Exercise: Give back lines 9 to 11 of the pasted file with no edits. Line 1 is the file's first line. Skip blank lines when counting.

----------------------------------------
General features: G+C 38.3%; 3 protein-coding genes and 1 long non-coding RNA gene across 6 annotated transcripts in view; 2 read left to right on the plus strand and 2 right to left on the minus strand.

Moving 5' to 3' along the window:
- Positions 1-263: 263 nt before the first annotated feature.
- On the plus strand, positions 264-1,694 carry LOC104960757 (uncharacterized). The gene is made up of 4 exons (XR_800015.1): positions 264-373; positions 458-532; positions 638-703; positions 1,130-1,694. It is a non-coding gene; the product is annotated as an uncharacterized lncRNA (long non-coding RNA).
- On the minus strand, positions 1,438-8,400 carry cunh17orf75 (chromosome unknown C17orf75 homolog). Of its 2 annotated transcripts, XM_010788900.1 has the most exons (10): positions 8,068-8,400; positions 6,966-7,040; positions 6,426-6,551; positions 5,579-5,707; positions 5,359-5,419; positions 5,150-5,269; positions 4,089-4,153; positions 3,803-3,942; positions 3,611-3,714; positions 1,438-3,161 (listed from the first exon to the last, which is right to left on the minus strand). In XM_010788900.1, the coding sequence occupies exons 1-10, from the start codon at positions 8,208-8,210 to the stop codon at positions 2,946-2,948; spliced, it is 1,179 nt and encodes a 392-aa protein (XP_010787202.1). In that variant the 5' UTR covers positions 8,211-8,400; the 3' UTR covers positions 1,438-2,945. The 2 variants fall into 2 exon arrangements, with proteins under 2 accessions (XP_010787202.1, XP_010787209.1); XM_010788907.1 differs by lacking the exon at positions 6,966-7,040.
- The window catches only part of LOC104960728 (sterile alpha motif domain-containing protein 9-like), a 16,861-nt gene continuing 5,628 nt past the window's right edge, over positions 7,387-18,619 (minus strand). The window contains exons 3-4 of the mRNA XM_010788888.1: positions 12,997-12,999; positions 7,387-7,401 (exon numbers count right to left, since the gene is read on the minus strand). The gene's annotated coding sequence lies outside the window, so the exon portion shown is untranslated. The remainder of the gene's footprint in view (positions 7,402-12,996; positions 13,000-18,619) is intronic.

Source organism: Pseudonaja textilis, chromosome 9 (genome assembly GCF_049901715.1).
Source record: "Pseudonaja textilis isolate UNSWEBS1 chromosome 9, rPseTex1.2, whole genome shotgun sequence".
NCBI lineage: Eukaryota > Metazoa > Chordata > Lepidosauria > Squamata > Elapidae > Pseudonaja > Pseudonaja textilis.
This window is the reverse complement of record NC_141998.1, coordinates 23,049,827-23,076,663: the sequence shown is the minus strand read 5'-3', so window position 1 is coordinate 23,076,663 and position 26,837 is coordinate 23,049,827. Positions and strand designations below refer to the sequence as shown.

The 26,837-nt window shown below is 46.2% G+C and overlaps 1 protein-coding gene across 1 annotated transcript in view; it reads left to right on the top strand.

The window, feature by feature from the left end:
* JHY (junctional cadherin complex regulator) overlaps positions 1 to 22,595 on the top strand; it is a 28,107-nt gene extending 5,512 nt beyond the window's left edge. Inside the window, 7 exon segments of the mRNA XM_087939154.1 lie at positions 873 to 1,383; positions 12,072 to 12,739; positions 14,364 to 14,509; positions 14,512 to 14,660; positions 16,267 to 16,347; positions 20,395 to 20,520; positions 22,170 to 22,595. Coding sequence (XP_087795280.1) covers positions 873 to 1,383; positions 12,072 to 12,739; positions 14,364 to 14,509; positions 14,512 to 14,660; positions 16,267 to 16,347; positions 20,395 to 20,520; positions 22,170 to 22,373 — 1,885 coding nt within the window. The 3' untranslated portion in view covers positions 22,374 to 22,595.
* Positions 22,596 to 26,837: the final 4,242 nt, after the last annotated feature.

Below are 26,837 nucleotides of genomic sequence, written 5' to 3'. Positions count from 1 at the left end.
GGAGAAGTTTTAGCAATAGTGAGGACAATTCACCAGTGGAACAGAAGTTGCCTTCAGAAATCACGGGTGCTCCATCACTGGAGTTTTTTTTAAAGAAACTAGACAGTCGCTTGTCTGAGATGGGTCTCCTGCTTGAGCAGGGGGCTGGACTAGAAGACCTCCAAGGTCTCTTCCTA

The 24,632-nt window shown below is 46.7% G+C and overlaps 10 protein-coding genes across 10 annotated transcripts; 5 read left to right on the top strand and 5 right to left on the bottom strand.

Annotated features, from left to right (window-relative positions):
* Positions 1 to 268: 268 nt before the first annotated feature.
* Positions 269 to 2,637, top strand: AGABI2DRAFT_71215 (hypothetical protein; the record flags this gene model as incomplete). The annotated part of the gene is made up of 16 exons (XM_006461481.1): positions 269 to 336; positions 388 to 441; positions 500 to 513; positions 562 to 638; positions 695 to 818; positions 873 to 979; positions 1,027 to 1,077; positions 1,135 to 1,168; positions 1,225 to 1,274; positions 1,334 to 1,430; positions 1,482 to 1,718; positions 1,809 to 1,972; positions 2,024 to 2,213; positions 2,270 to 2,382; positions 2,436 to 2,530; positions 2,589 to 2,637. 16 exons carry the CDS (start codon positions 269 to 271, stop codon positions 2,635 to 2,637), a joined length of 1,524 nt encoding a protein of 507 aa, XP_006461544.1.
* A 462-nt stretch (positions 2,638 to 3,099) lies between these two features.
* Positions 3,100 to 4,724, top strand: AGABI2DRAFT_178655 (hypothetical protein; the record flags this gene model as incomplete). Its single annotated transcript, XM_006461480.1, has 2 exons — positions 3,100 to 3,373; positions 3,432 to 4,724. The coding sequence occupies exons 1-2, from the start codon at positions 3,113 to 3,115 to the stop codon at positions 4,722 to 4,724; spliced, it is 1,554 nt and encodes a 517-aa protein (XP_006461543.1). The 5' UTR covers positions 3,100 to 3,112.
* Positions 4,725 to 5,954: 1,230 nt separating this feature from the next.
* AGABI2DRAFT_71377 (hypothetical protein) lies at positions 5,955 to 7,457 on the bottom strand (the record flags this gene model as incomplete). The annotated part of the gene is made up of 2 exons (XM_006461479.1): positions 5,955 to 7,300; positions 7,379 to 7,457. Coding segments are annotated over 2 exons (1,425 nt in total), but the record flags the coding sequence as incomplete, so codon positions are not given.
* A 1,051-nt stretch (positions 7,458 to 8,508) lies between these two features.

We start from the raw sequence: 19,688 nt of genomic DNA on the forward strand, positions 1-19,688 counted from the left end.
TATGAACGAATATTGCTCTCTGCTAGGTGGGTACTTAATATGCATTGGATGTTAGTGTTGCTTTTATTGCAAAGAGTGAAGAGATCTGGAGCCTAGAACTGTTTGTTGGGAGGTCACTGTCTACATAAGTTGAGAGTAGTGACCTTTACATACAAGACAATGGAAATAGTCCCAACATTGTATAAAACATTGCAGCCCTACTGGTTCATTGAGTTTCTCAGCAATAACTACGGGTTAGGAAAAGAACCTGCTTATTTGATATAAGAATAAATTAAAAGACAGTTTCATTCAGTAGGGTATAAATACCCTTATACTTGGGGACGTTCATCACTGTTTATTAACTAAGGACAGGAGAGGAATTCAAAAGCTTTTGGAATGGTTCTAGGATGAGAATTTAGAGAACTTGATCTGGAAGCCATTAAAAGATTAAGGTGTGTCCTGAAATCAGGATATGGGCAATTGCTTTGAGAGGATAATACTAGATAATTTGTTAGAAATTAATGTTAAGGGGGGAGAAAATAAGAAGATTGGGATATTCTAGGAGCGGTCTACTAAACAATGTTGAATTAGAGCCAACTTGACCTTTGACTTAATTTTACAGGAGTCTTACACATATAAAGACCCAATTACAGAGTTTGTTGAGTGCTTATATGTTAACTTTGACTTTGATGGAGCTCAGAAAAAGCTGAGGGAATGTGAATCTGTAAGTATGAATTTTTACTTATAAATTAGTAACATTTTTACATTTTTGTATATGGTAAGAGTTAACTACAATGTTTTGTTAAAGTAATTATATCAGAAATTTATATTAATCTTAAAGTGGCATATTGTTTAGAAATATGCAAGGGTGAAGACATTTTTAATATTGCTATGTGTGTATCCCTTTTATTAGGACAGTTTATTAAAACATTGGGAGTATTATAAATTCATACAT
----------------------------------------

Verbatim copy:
NCBI lineage: Eukaryota > Metazoa > Chordata > Lepidosauria > Squamata > Elapidae > Pseudonaja > Pseudonaja textilis.
This window is the reverse complement of record NC_141998.1, coordinates 23,049,827-23,076,663: the sequence shown is the minus strand read 5'-3', so window position 1 is coordinate 23,076,663 and position 26,837 is coordinate 23,049,827. Positions and strand designations below refer to the sequence as shown.

The 26,837-nt window shown below is 46.2% G+C and overlaps 1 protein-coding gene across 1 annotated transcript in view; it reads left to right on the top strand.